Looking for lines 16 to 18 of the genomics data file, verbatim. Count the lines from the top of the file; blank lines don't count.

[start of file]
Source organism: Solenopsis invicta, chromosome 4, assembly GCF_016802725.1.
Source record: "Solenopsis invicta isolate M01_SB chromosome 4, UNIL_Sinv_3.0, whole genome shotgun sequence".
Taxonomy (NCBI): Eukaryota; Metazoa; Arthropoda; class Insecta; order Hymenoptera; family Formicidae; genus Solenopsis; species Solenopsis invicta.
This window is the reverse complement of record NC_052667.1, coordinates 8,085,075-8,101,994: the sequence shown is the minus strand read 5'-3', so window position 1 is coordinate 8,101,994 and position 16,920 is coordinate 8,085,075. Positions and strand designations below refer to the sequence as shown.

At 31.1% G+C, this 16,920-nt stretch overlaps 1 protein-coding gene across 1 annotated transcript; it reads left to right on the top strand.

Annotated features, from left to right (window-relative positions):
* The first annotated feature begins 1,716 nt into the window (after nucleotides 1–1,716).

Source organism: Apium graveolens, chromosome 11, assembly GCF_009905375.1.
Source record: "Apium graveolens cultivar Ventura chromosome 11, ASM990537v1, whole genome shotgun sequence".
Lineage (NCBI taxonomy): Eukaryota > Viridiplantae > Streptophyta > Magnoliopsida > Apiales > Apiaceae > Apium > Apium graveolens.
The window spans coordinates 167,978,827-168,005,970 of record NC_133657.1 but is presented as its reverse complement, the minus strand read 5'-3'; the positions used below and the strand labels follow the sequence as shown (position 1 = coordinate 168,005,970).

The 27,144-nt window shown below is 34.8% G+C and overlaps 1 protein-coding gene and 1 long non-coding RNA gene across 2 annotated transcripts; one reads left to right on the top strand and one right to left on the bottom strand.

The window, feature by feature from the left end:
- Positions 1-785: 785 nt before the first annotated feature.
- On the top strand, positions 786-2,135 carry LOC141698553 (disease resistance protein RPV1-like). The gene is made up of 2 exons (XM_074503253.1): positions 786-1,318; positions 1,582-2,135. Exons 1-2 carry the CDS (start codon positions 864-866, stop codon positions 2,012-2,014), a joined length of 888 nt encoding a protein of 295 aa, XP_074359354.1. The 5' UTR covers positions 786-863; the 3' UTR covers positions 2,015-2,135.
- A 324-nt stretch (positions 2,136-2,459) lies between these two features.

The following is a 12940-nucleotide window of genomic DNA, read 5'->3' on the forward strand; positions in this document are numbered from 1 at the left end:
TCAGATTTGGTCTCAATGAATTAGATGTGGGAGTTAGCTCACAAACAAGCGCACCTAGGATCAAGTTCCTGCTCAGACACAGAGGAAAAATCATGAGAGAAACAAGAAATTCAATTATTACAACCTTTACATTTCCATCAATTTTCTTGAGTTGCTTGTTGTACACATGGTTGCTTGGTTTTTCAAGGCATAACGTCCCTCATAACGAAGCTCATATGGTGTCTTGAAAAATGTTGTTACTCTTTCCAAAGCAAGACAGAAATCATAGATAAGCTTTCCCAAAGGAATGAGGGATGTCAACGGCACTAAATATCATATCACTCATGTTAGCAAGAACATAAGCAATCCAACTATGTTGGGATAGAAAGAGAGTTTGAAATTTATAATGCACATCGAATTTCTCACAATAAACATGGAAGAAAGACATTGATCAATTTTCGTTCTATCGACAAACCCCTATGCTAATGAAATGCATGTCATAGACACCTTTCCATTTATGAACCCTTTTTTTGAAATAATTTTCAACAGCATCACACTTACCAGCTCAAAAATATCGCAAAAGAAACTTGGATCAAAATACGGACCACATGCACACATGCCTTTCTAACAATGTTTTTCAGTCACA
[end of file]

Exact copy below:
- A 324-nt stretch (positions 2,136-2,459) lies between these two features.

The following is a 12940-nucleotide window of genomic DNA, read 5'->3' on the forward strand; positions in this document are numbered from 1 at the left end:
TCAGATTTGGTCTCAATGAATTAGATGTGGGAGTTAGCTCACAAACAAGCGCACCTAGGATCAAGTTCCTGCTCAGACACAGAGGAAAAATCATGAGAGAAACAAGAAATTCAATTATTACAACCTTTACATTTCCATCAATTTTCTTGAGTTGCTTGTTGTACACATGGTTGCTTGGTTTTTCAAGGCATAACGTCCCTCATAACGAAGCTCATATGGTGTCTTGAAAAATGTTGTTACTCTTTCCAAAGCAAGACAGAAATCATAGATAAGCTTTCCCAAAGGAATGAGGGATGTCAACGGCACTAAATATCATATCACTCATGTTAGCAAGAACATAAGCAATCCAACTATGTTGGGATAGAAAGAGAGTTTGAAATTTATAATGCACATCGAATTTCTCACAATAAACATGGAAGAAAGACATTGATCAATTTTCGTTCTATCGACAAACCCCTATGCTAATGAAATGCATGTCATAGACACCTTTCCATTTATGAACCCTTTTTTTGAAATAATTTTCAACAGCATCACACTTACCAGCTCAAAAATATCGCAAAAGAAACTTGGATCAAAATACGGACCACATGCACACATGCCTTTCTAACAATGTTTTTCAGTCACA